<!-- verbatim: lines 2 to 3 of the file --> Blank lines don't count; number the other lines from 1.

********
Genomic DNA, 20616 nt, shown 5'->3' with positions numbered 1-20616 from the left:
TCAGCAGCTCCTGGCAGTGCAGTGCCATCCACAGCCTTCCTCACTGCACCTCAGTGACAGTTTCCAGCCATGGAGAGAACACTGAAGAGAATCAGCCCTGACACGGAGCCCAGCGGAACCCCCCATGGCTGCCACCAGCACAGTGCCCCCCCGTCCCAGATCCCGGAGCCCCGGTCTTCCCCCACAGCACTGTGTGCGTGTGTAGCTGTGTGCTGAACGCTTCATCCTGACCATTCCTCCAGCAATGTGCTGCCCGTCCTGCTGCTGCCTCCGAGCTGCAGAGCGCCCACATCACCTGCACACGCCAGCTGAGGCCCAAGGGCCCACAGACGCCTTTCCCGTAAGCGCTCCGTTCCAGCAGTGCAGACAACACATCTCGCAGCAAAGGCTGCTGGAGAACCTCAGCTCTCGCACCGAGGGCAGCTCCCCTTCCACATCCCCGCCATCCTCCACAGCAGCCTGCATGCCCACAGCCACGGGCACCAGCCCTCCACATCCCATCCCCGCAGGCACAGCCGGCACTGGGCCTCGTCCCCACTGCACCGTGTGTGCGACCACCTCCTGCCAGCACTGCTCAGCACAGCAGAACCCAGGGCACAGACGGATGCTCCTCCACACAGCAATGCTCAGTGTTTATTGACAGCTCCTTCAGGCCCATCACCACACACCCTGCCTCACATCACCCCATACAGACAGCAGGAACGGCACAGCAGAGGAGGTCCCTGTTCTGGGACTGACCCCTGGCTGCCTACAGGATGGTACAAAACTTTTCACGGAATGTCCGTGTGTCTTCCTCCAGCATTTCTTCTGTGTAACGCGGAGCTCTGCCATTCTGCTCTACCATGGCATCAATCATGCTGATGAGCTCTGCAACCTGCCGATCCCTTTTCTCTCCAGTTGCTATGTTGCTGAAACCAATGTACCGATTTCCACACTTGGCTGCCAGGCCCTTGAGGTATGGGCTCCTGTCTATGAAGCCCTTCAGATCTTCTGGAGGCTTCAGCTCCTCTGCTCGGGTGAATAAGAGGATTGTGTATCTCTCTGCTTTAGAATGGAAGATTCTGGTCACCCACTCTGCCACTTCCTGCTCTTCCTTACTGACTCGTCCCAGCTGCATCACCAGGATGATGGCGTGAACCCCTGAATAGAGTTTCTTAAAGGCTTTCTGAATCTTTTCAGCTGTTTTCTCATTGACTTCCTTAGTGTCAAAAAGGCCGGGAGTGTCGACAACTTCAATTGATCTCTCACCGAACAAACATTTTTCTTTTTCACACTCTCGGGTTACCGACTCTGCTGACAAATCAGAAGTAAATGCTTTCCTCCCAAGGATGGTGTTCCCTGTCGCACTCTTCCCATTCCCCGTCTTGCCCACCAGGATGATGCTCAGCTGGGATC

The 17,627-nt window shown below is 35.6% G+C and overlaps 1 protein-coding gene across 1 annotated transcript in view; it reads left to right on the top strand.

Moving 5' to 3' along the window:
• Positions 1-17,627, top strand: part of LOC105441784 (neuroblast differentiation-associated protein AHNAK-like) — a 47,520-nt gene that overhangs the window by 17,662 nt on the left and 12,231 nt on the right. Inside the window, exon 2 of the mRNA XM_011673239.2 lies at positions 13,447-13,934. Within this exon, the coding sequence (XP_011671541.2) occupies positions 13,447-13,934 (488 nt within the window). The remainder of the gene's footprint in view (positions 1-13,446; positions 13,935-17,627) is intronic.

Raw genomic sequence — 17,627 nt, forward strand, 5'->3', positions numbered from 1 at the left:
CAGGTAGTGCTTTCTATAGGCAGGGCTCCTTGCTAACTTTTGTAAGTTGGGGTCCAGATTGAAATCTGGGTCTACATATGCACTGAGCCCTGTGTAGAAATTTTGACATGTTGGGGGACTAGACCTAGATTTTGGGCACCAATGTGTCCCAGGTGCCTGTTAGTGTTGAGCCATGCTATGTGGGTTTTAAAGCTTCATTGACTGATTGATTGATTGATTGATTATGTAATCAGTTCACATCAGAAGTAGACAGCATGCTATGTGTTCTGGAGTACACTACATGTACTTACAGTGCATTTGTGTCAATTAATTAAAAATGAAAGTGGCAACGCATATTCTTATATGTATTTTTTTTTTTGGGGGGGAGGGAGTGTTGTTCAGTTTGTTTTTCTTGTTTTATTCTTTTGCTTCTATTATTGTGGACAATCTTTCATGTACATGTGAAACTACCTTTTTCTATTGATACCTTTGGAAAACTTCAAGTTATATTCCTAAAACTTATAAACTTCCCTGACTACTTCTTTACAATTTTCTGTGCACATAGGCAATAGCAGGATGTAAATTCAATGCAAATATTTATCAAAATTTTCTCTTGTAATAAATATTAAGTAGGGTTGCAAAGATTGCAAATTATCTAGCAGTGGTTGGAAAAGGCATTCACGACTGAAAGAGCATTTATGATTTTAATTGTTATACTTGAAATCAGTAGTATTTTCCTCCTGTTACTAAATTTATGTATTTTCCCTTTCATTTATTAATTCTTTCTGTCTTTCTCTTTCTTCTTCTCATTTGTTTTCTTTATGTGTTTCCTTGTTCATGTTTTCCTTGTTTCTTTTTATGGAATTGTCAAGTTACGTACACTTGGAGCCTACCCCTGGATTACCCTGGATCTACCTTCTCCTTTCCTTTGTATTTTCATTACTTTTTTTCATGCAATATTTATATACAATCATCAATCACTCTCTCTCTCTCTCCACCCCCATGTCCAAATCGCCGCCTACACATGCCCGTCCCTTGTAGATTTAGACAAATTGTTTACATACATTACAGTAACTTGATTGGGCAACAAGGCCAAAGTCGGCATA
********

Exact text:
TCAGCAGCTCCTGGCAGTGCAGTGCCATCCACAGCCTTCCTCACTGCACCTCAGTGACAGTTTCCAGCCATGGAGAGAACACTGAAGAGAATCAGCCCTGACACGGAGCCCAGCGGAACCCCCCATGGCTGCCACCAGCACAGTGCCCCCCCGTCCCAGATCCCGGAGCCCCGGTCTTCCCCCACAGCACTGTGTGCGTGTGTAGCTGTGTGCTGAACGCTTCATCCTGACCATTCCTCCAGCAATGTGCTGCCCGTCCTGCTGCTGCCTCCGAGCTGCAGAGCGCCCACATCACCTGCACACGCCAGCTGAGGCCCAAGGGCCCACAGACGCCTTTCCCGTAAGCGCTCCGTTCCAGCAGTGCAGACAACACATCTCGCAGCAAAGGCTGCTGGAGAACCTCAGCTCTCGCACCGAGGGCAGCTCCCCTTCCACATCCCCGCCATCCTCCACAGCAGCCTGCATGCCCACAGCCACGGGCACCAGCCCTCCACATCCCATCCCCGCAGGCACAGCCGGCACTGGGCCTCGTCCCCACTGCACCGTGTGTGCGACCACCTCCTGCCAGCACTGCTCAGCACAGCAGAACCCAGGGCACAGACGGATGCTCCTCCACACAGCAATGCTCAGTGTTTATTGACAGCTCCTTCAGGCCCATCACCACACACCCTGCCTCACATCACCCCATACAGACAGCAGGAACGGCACAGCAGAGGAGGTCCCTGTTCTGGGACTGACCCCTGGCTGCCTACAGGATGGTACAAAACTTTTCACGGAATGTCCGTGTGTCTTCCTCCAGCATTTCTTCTGTGTAACGCGGAGCTCTGCCATTCTGCTCTACCATGGCATCAATCATGCTGATGAGCTCTGCAACCTGCCGATCCCTTTTCTCTCCAGTTGCTATGTTGCTGAAACCAATGTACCGATTTCCACACTTGGCTGCCAGGCCCTTGAGGTATGGGCTCCTGTCTATGAAGCCCTTCAGATCTTCTGGAGGCTTCAGCTCCTCTGCTCGGGTGAATAAGAGGATTGTGTATCTCTCTGCTTTAGAATGGAAGATTCTGGTCACCCACTCTGCCACTTCCTGCTCTTCCTTACTGACTCGTCCCAGCTGCATCACCAGGATGATGGCGTGAACCCCTGAATAGAGTTTCTTAAAGGCTTTCTGAATCTTTTCAGCTGTTTTCTCATTGACTTCCTTAGTGTCAAAAAGGCCGGGAGTGTCGACAACTTCAATTGATCTCTCACCGAACAAACATTTTTCTTTTTCACACTCTCGGGTTACCGACTCTGCTGACAAATCAGAAGTAAATGCTTTCCTCCCAAGGATGGTGTTCCCTGTCGCACTCTTCCCATTCCCCGTCTTGCCCACCAGGATGATGCTCAGCTGGGATC

The 17,627-nt window shown below is 35.6% G+C and overlaps 1 protein-coding gene across 1 annotated transcript in view; it reads left to right on the top strand.